This document provides an overview of how public and private sector organisations can strategically utilise their purchasing power, through a process known as social procurement, to achieve economic, environmental and social objectives. It incorporates insights from research produced both within Australia and internationally highlighting the objectives, opportunities and challenges of social procurement. It looks at how social procurement, particularly in the public sector can be used to generate social value, specifically the creation of employment opportunities for marginalised jobseekers and the alleviation of place-based economic disadvantage by directing procurement expenditure into areas of disadvantage.
- Social procurement provides a pathway for government to leverage its substantial purchasing power to address multiple policy objectives and for larger organisations in the private and not-for-profit sectors to generate social and environmental impact through their procuring practices.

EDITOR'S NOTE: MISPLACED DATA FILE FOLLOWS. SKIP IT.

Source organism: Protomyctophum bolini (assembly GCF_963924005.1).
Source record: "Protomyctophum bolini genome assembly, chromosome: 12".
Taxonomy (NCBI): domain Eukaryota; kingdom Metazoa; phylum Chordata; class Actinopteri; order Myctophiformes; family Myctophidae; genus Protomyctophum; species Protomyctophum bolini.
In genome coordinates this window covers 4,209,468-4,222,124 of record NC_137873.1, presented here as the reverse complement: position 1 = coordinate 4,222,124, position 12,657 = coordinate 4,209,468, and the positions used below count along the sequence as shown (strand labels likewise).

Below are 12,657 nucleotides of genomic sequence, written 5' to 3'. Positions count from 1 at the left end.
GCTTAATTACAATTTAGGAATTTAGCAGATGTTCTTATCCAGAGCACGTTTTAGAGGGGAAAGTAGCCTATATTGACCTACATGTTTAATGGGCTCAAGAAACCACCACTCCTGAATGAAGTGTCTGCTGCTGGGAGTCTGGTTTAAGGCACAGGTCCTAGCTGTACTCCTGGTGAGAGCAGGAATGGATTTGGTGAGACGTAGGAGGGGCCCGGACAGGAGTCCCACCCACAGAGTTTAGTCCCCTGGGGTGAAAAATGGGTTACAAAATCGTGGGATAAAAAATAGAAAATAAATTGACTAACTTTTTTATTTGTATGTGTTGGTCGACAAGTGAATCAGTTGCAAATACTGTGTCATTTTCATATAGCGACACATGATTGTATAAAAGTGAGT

- Social value is incorporated in the procurement process through mechanisms such as direct subcontracting, stipulating employment and social clause requirements in tender contracts and forming partnerships and/or purchasing agreements with social benefit suppliers.
- Social procurement initiatives that generate optimal social value are often place-based initiatives that are backed by frameworks and policies that encourage stakeholder communication as well as a supportive organisational culture.
- Key challenges for social procurement include limited capacity among smaller social benefit suppliers to fulfil large procurement contract requirements, limited capacity among commercial suppliers to generate social impact, implementation issues across various stakeholders in procurement supply chains as well as difficulties measuring social value.
- Risks of social procurement in the public sector include the growth of unscrupulous businesses posing as social benefit suppliers, burdening commercial contractors with social benefit requirements beyond their capacity, overloading public procurement processes with too many additional policy objectives as well as inadequate research linking social procurement to sustainable employment.